We needed meaningful stimulus to boost short-term growth and slash the "cyclical" portion of the deficit related to our mediocre recovery. Not only would more vigorous growth cut the deficit by increasing tax revenues and cutting expenditures on things like food stamps, Medicaid and unemployment benefits, it would also clear the way to address the deeper "structural" deficit.

This is the real crux of the problem. And there are no easy answers. What do we do about out-of-control health care costs? Or a bloated Pentagon budget? Or a share of tax revenue, as a percentage of GDP, that has returned to levels not seen in 60 years?

The problem is worsened by demographics. More older Americans and fewer young workers to support them will put additional strain on the federal budget. Any increase in interest rates if the Federal Reserve loses control of inflation will compound the problem via higher payments on existing debt. It's an untenable position.

The White House and Congress have had their chance over the last few years to thread this policy needle, mixing short-term stimulus with medium-term austerity and essential reforms. Instead, political bloodlust killed any chance of mindful bipartisanship. The recommendations of the Simpson-Bowles deficit commission were ignored, and the Congressional Joint Select Committee on Deficit Reduction -- the "supercommittee" -- simply failed to produce results.

A big part of the reason analysts at Standard & Poor's pulled our AAA rating back in August was our dysfunctional politics. Democrats and Republicans didn't address the issues. And they didn't merely kick the can down the road -- they held all of us hostage to 11th-hour brinkmanship as the debt ceiling approached to score points with far-left and the far-right extremists.

You see, after years of fiscal irresponsibility, we face an inescapable dilemma: We fly off the fiscal cliff, cutting the deficit by crushing the economy and, like Europe now, repeating the mistakes of the 1937 Great Depression double-dip; or we swerve, keep our tax cuts and benefits but watch in horror as a lingering deficit doubles the national debt over the next 10 years.

Economic research suggests both higher debt and deep short-term austerity limit economic growth. So we can pick our poison. You want the hurt now or later?

What's worse is that the choice must be made with a gun to the head. The chart above shows that we're fast approaching the new, raised debt ceiling.

A decision on all of these issues -- the deficit, the debt ceiling, tax cuts and unemployment benefits -- will need to be made in the context of a fierce, polarized presidential election, the lame-duck congressional session that will follow and an even-more-divided government in 2013. Prediction markets suggest President Barack Obama will win re-election and Republicans will hold the House and retake the Senate.

Don't listen to this KOO KOO folks! He's just another Republican/Tea Partier/Libertarian snake, spewing his venom.

 

Doom and Gloom = REALITY!

There is no such thing as monetary inflation! Print away and distribute the wealth equally amongst the masses. That is the only way towards the road to prosperity for all!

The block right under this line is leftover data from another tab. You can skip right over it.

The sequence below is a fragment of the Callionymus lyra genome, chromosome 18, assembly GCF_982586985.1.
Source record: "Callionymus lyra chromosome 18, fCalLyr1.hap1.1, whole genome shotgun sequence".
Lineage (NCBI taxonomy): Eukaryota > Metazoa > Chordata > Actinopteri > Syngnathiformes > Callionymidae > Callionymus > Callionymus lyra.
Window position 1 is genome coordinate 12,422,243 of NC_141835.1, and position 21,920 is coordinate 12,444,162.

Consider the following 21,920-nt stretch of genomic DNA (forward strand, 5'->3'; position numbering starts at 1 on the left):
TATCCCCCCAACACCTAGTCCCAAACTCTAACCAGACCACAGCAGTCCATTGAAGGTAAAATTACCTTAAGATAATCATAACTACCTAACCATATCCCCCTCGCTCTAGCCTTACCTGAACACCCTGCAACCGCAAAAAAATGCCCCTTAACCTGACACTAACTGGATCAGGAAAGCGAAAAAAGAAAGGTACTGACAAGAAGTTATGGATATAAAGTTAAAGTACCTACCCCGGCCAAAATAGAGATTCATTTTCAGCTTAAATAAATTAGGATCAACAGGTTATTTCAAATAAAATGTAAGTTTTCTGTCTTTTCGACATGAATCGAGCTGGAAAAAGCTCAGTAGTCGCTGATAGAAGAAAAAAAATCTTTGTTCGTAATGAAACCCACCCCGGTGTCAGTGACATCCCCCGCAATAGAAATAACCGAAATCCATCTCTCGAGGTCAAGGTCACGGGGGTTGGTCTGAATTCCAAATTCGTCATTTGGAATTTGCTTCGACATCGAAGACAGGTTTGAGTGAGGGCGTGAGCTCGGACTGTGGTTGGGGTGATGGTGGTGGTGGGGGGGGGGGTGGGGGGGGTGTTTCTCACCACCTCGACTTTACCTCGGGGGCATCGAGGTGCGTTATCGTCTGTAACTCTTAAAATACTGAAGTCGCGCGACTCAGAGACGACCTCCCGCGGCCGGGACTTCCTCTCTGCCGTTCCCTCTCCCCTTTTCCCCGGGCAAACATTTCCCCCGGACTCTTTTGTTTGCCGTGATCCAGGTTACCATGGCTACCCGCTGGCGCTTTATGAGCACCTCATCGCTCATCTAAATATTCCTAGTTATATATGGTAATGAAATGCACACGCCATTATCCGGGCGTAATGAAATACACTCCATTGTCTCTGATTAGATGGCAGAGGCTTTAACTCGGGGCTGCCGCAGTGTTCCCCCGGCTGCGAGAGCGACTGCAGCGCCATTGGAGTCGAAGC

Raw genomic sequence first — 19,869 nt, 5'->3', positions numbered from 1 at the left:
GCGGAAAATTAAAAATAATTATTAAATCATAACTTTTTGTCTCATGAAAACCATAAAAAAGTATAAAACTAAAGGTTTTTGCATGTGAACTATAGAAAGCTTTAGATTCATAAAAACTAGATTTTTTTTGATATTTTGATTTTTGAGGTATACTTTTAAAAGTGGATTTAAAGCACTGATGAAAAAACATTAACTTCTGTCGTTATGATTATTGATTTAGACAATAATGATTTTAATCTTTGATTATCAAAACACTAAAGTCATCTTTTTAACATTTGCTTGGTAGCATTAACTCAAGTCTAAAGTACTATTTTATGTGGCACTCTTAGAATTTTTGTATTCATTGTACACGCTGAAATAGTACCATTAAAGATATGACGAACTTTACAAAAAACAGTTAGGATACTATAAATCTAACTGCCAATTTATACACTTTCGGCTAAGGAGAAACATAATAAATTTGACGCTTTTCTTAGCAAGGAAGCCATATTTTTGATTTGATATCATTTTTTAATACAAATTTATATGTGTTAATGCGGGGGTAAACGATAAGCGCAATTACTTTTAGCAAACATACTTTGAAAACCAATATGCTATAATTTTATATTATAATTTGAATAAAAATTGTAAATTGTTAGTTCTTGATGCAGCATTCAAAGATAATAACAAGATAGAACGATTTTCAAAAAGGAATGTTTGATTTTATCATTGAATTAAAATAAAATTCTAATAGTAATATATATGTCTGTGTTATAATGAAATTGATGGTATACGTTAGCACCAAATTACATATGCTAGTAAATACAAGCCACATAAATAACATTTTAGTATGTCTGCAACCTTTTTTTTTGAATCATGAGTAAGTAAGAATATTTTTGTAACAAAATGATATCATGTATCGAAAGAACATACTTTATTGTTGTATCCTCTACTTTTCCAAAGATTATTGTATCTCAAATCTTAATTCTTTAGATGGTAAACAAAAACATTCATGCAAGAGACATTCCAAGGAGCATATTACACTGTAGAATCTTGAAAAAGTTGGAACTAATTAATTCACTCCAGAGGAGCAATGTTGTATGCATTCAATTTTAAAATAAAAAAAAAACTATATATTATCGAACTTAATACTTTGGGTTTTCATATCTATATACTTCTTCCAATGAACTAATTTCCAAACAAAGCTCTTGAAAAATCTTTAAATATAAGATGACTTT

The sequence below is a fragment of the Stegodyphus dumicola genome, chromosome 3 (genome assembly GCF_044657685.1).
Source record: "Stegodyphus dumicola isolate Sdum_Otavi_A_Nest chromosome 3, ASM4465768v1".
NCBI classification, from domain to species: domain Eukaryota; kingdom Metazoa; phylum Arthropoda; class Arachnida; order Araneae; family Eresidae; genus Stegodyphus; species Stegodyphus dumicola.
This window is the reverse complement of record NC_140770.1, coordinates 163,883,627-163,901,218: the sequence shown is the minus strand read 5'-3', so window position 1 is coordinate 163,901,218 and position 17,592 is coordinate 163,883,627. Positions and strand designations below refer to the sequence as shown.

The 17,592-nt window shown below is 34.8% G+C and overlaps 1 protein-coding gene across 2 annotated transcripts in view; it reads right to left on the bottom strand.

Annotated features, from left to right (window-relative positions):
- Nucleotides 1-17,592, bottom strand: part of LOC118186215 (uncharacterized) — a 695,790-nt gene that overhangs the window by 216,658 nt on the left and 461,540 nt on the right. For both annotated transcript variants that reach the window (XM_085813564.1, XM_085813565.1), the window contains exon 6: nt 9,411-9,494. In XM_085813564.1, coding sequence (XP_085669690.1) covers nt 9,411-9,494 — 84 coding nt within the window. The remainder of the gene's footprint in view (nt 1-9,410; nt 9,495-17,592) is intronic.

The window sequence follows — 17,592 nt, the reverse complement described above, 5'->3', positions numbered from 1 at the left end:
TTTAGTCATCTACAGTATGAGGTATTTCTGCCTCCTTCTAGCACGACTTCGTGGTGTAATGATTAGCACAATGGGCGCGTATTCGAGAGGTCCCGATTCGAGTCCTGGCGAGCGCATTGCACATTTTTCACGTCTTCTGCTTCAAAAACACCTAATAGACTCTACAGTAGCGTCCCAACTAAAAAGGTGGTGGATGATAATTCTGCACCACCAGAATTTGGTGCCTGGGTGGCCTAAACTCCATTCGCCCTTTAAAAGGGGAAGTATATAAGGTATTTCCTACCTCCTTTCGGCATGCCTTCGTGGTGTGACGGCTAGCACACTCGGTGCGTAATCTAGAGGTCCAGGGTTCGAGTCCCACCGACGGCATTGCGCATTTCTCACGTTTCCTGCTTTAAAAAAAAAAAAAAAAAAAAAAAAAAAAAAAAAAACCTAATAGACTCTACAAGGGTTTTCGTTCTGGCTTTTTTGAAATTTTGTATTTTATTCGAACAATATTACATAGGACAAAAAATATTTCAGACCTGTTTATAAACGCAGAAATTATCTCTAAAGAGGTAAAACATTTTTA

"Meet Anthony Mirhaydari and other gurus at the Moneyshow in Las Vegas." Are you kidding me? I still haven't figured out how this guy makes any money without spreading doom and gloom to short the market. Count on this...when President Obama is re-elected and short-selling gets restricted then Tony will be unemployed. One thing you are not factoring in is the acceleration of manufacturing cars that reduces our dependence on foreign oil. As oil comes down, airlines will be able to offer low fares again and the global tourism trades will once again flourish. The Senate and Congress need to be stripped bare of anyone older than 40 so we can reclaim our country and purge the corruption. The GOP has fought Obama on every move to increase taxes on the rich, go after foreign tax havens, expose our CIA payments to arab dictators (hush money for Big Oil) and create a fairer healthcare system for legal citizens. The GOP pays for free healthcare for illegal aliens with our tax dollars and then shames Americans who want more affordable healthcare for their legal families. No more filthy rich trust fund baby bible thumpers in the White House! Vote Obama! DOW 14,000 by Christmas!

@ T D (dicherico)

 

in response to your question about the $8.00 p/hr

 

 

It would be very tough, but that person can go to school, get a degree then make more money.  Work more than 40 hrs a week, or work 2 jobs.  Live with roommates, join the military.  Collect cans, mow lawns, baby sit, wash cars etc...

 

Garden to get your food bill down.  eat rice and ramen

 

Working for hrs a week is not mandatory. 

 

@ T D (dicherico)

 

The main reason to cut welfare is there is not gain from it.  What comes out of it?  It's funny there are signs if forests stating "Don't feed animals"  It creates dependency, the animals are smart and they stop working for their food, they become dependent on people giving them food.  Welfare is the same.  I do understand people need help at times; there should be a way to do that.  However, long term welfare should not be an option.  Kind of like unemployment, it's not long term, but you pay into it.

 

Also why go after successful people and/or business?  If you came up with a widget and everyone wanted it, you have the right to charge more money for it.  If you get too greedy and get crazy with the price, someone else will come up with a better widget, and then you lose money.

I do agree there should not be price gouging.  

 

Perhaps the reward for minor innovation is unbalanced e.g. facebook and other social websites.  What benefit to humanity or science is facebook? 

Perhaps education is underrated and needs to be innovated.

Stamping out students like crates of eggs or iron mouldings might be good generally.